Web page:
In macroeconomics, aggregate demand is the total demand for final goods and services in the economy at a given time and price level. It is the amount of goods and services in the economy that will be purchased at all possible price levels. This is the demand for the gross domestic product of a...

 in the economy, and favor the use of expansionary macroeconomic policy during recessions. Strategies favored for moving an economy out of a recession vary depending on which economic school the policymakers follow. Monetarists would favor the use of expansionary monetary policy
Monetary policy
Monetary policy is the process by which the monetary authority of a country controls the supply of money, often targeting a rate of interest for the purpose of promoting economic growth and stability. The official goals usually include relatively stable prices and low unemployment...

, while Keynesian economists may advocate increased government spending
Government spending
Government spending includes all government consumption, investment but excludes transfer payments made by a state. Government acquisition of goods and services for current use to directly satisfy individual or collective needs of the members of the community is classed as government final...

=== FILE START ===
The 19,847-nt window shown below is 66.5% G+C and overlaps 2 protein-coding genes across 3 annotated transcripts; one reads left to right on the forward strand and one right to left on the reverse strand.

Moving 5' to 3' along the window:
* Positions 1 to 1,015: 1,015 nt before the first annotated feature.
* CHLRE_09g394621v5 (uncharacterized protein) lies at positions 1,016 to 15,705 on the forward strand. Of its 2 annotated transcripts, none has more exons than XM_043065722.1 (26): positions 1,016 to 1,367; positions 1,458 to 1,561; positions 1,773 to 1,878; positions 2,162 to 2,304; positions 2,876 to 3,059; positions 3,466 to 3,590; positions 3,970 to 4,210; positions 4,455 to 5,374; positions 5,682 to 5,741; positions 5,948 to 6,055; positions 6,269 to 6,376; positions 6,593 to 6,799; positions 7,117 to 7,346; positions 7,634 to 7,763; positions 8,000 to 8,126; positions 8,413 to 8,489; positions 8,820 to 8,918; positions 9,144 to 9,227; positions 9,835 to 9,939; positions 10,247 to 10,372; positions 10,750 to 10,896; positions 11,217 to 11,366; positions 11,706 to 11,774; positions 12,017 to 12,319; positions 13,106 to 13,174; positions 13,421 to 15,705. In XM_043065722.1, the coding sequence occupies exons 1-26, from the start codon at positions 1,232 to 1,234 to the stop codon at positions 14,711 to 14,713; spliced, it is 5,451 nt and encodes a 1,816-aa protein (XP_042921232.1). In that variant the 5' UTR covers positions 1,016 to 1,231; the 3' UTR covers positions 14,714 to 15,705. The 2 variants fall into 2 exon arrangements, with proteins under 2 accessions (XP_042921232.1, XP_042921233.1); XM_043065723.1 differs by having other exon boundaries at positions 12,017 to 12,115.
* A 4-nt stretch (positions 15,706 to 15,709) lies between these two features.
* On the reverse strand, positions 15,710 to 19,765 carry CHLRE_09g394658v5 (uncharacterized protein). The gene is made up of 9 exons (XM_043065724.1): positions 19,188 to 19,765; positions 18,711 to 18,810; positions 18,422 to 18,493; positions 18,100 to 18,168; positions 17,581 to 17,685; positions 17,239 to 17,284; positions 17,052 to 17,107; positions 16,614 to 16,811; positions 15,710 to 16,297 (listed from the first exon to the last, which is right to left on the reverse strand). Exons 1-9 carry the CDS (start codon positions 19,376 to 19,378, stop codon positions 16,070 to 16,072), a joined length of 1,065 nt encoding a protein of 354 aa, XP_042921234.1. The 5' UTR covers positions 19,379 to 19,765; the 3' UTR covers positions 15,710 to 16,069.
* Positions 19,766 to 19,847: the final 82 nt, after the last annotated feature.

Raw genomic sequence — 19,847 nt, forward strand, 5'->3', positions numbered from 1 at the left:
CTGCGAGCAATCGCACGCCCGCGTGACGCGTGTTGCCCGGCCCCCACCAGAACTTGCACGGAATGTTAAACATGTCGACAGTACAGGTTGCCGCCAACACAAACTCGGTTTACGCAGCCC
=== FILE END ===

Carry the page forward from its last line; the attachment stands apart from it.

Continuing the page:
to spark economic growth. Supply-side economists may suggest tax cuts to promote business capital
Capital (economics)
In economics, capital, capital goods, or real capital refers to already-produced durable goods used in production of goods or services. The capital goods are not significantly consumed, though they may depreciate in the production process...

 investment. When interest rates reach the boundary of an interest rate of zero percent
Zero interest rate policy
The zero interest rate policy is a macroeconomic concept describing conditions with a very low interest rate, such as contemporary Japan and, since December 16, 2008, the United States. It can be associated with slow economic growth....

 conventional monetary policy can no longer be used and government must use other measures to stimulate recovery. Keynesians argue that fiscal policy
Fiscal policy
In economics and political science, fiscal policy is the use of government expenditure and revenue collection to influence the economy....

, tax cuts or increased government spending, will work when monetary policy fails. Spending is more effective because of its larger multiplier
Multiplier (economics)
In economics, the fiscal multiplier is the ratio of a change in national income to the change in government spending that causes it. More generally, the exogenous spending multiplier is the ratio of a change in national income to any autonomous change in spending In economics, the fiscal...

 but tax cuts take effect faster.

Stock market


Some recessions have been anticipated by stock market declines. In Stocks for the Long Run
Stocks for the Long Run
Stocks for the Long Run is a book on investing by Jeremy Siegel. Its first edition was released in 1994. Its fourth edition was released on November 27, 2007...